Investors Ask How Vale Failed to Stop Repeat of Dam Disaster
(Bloomberg) -- Vale SA investors must be asking themselves how the world’s largest iron ore producer could allow an even more deadly repeat of Brazil’s worst environmental disaster.
The collapse of a tailings dam Friday in the state of Minas Gerais killed 58 people, with more than 300 still missing, and destroyed buildings. It’s the second deadly disaster in about three years for Vale, which also co-owns the Samarco mine that spewed billions of gallons of waste into a community. The Samarco incident resulted in 19 deaths and wiped over $3 billion off of Vale’s market value over two weeks and the company has yet to reopen that mine.
The full effect of the most recent failure still hasn’t been felt by the Rio de Janeiro-based company, since there was a local holiday on Friday and its shares didn’t trade. Its American depositary receipts fell more than 8 percent as news of the incident began to trickle in. In a statement on Sunday, Vale said in a Portuguese-language note that dividend payments have been suspended.
S&P Global Ratings put Vale’s bonds on CreditWatch on Friday, warning that it may be forced to shut some operations. Three judges have already frozen almost $3 billion of the miner’s funds to ensure it will be able to compensate victims and pay for the clean-up. Mayor Avimar de Melo of the city of Brumadinho, which was partly leveled by the dam spill, is seeking millions in damages, blaming Vale’s “incompetence” for the incident.
The disaster will be the first major test of Vale Chef Executive Officer Fabio Schvartsman, who took the job less than two years ago after six years running a Brazilian pulp company.
It also tests Brazil President Jair Bolsonaro’s leadership skills less than a month after his inauguration and may upend his plans to ease environmental restrictions and boost mining production through reforms in Congress.
Vale shares plunged 60 percent in 2015, a record annual slump, as the worst disaster in Brazil and slowing demand in China dimmed the company’s prospects. The stock is now up by about a third in the past year, as the company benefited from Asian nation’s shift to higher-grade ore used in steelmaking.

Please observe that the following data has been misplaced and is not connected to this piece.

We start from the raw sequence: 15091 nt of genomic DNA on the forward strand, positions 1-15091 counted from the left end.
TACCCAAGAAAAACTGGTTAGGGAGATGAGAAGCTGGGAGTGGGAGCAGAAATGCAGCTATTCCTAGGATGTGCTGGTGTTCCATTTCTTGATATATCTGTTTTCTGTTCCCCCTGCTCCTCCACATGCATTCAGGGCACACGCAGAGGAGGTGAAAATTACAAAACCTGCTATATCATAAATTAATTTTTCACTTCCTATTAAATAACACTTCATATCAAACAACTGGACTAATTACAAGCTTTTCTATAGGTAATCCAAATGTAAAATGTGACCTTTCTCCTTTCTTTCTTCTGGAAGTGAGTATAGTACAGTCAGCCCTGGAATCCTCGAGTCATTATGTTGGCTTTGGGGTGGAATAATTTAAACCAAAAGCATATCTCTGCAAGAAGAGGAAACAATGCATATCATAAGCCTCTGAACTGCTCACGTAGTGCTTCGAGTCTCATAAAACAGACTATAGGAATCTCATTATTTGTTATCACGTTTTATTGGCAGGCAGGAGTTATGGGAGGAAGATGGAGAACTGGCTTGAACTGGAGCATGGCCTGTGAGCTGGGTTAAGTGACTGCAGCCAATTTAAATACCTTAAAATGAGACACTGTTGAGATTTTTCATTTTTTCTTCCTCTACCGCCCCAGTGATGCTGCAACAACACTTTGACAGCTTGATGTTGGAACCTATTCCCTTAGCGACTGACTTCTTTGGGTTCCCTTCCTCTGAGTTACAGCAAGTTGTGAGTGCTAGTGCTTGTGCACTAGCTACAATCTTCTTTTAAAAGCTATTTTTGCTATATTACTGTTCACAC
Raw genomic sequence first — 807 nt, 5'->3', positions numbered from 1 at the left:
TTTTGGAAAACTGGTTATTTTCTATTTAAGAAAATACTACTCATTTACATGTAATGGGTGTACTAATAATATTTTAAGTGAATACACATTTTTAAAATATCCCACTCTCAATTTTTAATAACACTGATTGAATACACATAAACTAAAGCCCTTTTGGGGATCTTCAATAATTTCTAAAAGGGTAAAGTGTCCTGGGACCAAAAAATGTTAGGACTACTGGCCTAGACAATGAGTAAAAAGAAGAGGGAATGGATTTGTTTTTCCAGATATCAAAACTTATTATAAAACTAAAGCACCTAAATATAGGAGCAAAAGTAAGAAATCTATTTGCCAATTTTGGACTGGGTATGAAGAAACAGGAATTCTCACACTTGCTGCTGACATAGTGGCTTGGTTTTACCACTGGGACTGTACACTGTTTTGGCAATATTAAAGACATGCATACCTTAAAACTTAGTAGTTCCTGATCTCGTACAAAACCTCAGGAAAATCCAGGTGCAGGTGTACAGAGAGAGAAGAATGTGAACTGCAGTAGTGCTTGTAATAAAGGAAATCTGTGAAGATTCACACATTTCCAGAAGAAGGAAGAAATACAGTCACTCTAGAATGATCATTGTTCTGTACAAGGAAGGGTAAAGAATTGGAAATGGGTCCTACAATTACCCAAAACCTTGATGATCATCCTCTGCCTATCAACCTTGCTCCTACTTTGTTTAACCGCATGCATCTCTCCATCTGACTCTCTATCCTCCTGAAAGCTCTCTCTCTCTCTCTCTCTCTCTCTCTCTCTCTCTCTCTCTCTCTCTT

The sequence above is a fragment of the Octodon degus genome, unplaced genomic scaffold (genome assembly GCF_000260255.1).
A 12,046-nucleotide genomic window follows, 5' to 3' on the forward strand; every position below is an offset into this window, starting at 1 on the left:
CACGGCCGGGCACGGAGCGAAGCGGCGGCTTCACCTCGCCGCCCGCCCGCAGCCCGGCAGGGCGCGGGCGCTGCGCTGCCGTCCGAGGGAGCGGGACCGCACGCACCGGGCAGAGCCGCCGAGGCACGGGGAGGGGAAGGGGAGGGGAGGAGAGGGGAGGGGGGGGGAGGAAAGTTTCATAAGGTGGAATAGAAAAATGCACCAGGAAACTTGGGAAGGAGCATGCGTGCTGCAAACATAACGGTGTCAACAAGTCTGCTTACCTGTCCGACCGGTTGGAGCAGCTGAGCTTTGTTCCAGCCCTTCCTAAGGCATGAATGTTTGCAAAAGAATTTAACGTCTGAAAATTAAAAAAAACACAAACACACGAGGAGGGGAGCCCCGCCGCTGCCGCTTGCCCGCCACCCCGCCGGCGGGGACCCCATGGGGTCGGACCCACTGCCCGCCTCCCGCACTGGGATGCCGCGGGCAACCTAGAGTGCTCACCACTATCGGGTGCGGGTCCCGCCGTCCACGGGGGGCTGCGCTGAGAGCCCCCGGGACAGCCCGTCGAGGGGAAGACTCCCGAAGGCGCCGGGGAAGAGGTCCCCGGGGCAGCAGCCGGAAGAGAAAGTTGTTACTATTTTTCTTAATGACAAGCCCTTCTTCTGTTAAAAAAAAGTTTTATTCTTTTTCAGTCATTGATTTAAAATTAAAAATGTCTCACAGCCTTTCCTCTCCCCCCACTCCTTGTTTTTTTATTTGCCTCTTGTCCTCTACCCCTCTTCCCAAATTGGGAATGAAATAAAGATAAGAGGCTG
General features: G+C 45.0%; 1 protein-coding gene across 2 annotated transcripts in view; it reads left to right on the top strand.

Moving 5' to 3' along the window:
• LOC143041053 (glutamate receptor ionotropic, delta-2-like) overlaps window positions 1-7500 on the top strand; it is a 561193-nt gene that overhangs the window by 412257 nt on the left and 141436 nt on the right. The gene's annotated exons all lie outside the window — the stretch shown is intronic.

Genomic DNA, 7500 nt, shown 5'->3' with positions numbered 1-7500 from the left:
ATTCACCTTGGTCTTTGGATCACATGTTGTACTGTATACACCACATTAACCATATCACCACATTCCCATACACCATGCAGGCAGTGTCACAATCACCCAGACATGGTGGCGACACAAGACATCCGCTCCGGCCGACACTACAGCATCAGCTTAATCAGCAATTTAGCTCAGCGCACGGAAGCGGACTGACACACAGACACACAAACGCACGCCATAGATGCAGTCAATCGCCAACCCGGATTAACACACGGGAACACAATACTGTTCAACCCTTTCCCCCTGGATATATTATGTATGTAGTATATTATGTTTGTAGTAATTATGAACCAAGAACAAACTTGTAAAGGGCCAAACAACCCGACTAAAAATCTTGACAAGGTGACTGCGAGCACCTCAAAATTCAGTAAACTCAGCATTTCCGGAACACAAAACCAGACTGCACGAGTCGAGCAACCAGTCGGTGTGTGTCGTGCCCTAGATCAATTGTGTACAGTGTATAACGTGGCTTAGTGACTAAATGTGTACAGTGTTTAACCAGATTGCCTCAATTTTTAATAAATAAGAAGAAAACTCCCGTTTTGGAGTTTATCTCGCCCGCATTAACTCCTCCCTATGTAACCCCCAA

“We believe Vale now faces multiple risks arising from the disaster,” S&P said in a statement. “Its financial obligations to remediate and compensate for losses might be substantial, and the company would have to face long and complex studies from environmental entities and regulatory bodies that could end up in license suspensions.”
Mounting social and environmental liabilities are already turning off Vale’s investors. John Howchin, the head of the ethics council for Sweden’s public pension-fund manager AP Funds, told the Swedish newspaper Dagens Nyheter that he’s lost confidence in the iron ore producer, and that he’ll probably recommend that the funds be barred from investing in it.
Public filings indicate that one of the Swedish pension funds held 407 million kronor ($45 million) worth of Vale securities at the end of June.
S&P warned it could downgrade the corporate bonds of Vale and its subsidiaries, as reviews the company’s debt and assess the miner’s “ability to safely operate its mines.”
Mining activities have been suspended in Brumadinho city in Brazil, the mayor said in a televised press conference on Sunday. He said he’s demanding 5 million reais ($1.3 million) a month in compensation from Vale for the city’s loss of revenue. He’s also asked the company to compensate the families affected by the accident.
“How can they let this happen again?” Melo said. “They wiped out our city.”
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